To make the most of our limited time in Mexico City, we decided to get a guide for the day to bring us around the historic centre. Luckily for us we got David who was energetic, extremely knowledgeable and was just what we needed. At 8.30am when he arrived to pick us up we mentioned that we hadn’t managed to grab breakfast yet. Not a problem he said “I’ll take you to the best tamales in Mexico City”.
We walked for 20 minutes through the colourful and very calm neighbourhoods of Condesa and then into Roma. Dona Emi’s was a tiny little spot with a very long line of people waiting to get their tamales. We joined the line up, but to our surprise David didn’t. He just walked right in like he owned the place.
Turns out he kind of does! His great grandmother, Dona Emi, opened this spot 50 years ago. She recently died at the very respectable age of 100 so obviously there is something magical in those tamales of hers. Her family now keeps up the tradition, including David who used to work here back when he was in school.
Tamale (or tamal as they are known in English) are a traditional Mesoamerican dish made from corn masa filled with different meats or fruits and then wrapped in corn husk for cooking. The whole thing is then steamed and the corn husk discarded before eating. The family makes each tamale in the same way that the founder did, using artisanal processes and ingredients, bought in season, from the village that Dona Emi was from. My favourite tamales are the two classics, pollo con molle (chicken with molle) or pollo con salsa verde (chicken with green salsa).
Many order an atole to accompany this, a drink made with water and corn, flavoured with different fruits such as guavas, mango or coconut. I was more interested in the champurrado however, a prehispanic hot chocolate, the perfect accompaniment to a tamale. David assured me that this is the best champurrado in the city although he may be just a little bit biased, not just because this is his family making it, but because he used to be in charge of making it when he used to work here. “It is very simple to make” he explained to me as I sipped mine “put the water on the fire, add some cinnamon sticks and let it boil. After you have let it boil for a bit, take a little of the boiling water and use it to thin out the corn masa and then pour that into the pot. Let it boil a little longer. Then add the chocolate, the best dark chocolate, from Oaxaca of course. Let it boil some more and just before you take it off the fire add the sugar”. The result is absolutely delicious. It has a unique texture, thick and sticky but in a very good way. It isn’t too heavy (despite the addition of corn). If you were to choose one hot chocolate to survive on, this would be it. I felt like a brand new, much improved and reinvigorated tourist after this magical combination (and this potion was only 15 pesos!). If it worked for Dona Emi, it certainly works for me.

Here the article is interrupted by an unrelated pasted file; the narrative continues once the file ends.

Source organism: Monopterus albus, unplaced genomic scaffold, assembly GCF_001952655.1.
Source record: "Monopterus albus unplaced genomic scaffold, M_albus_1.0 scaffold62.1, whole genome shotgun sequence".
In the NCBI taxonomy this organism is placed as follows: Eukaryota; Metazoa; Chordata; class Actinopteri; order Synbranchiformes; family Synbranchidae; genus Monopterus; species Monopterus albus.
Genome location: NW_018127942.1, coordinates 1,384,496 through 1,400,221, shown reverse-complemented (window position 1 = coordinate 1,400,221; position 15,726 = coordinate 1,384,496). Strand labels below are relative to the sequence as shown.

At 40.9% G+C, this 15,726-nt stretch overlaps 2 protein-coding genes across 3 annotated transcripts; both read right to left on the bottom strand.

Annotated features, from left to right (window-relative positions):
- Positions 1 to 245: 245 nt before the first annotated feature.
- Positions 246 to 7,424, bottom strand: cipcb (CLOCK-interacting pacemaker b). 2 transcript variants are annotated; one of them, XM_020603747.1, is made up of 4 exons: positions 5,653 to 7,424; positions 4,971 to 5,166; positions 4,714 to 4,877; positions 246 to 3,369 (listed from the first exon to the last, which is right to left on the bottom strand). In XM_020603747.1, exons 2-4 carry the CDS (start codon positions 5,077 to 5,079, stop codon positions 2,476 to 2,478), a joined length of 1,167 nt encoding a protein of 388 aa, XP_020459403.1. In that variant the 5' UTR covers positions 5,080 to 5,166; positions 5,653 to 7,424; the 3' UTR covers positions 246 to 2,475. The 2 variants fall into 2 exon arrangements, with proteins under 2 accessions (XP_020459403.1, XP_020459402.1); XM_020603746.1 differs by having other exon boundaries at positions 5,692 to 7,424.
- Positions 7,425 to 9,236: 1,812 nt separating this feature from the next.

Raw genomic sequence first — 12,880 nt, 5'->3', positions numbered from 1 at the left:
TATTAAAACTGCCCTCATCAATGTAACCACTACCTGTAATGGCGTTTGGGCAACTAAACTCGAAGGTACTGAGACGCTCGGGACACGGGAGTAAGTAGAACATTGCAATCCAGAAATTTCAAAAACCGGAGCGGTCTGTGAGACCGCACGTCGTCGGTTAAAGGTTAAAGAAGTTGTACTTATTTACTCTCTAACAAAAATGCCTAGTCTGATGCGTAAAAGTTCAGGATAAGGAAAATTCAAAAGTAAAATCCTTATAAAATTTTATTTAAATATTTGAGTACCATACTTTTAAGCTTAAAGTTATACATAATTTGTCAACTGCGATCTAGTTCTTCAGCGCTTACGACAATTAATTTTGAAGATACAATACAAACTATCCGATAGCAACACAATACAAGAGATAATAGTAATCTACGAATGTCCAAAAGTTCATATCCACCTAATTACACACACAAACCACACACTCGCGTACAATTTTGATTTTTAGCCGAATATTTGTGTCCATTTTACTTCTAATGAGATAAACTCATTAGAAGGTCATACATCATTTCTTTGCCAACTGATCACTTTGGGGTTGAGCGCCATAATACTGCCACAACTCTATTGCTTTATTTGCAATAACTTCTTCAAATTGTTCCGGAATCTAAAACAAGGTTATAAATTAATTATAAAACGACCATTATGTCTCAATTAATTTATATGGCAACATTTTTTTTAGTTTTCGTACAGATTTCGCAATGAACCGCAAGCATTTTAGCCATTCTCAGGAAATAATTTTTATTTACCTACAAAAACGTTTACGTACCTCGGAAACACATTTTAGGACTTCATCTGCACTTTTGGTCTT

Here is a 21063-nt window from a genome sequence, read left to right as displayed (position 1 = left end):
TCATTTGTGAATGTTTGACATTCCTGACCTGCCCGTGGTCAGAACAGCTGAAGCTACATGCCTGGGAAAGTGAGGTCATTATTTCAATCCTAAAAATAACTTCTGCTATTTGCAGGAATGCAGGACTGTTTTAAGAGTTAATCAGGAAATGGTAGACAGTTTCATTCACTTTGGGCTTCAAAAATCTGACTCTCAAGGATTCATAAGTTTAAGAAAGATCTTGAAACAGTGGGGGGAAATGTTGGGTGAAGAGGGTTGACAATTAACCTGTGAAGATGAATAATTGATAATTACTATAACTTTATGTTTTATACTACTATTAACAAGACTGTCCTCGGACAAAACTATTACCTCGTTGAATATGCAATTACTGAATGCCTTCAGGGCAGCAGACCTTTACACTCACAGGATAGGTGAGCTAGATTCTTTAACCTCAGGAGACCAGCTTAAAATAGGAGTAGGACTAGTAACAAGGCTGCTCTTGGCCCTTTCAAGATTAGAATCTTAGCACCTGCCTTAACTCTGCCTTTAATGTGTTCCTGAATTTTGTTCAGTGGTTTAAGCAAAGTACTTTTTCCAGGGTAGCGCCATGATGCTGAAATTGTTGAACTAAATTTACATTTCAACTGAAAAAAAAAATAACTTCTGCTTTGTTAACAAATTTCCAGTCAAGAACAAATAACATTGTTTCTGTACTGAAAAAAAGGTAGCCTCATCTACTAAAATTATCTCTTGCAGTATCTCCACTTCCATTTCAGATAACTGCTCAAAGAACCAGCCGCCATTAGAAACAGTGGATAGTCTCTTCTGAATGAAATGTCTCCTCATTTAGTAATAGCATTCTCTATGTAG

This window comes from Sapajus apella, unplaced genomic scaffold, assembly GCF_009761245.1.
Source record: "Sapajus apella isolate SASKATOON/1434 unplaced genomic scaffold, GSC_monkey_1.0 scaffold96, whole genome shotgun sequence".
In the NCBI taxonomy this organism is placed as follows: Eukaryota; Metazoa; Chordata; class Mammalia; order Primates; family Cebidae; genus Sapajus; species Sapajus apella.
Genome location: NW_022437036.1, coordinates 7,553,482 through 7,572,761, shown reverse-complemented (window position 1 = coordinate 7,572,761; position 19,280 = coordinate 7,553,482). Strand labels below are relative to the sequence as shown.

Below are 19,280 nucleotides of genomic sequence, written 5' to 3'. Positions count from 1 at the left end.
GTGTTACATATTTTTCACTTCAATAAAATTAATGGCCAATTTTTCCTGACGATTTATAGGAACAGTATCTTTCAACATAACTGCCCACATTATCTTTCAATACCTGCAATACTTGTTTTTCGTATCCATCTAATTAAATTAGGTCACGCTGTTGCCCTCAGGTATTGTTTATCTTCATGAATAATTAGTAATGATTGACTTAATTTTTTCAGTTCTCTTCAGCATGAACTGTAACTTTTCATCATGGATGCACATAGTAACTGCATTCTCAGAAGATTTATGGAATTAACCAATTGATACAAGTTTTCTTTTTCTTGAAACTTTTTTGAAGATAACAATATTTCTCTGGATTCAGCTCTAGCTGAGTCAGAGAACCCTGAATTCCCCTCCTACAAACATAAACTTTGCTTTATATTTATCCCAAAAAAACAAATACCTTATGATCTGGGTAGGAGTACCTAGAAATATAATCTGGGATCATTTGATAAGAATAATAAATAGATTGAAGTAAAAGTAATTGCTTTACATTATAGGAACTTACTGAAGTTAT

Verdict: What are you still doing here reading this. Go line up! If you want to get a bit of a feel for what it is like to visit Dona Emi’s watch these videos introducing the business, of the family making tamales. Dona Emi, Jalapa esquina Tlaxcala local B, Mexico City, Mexico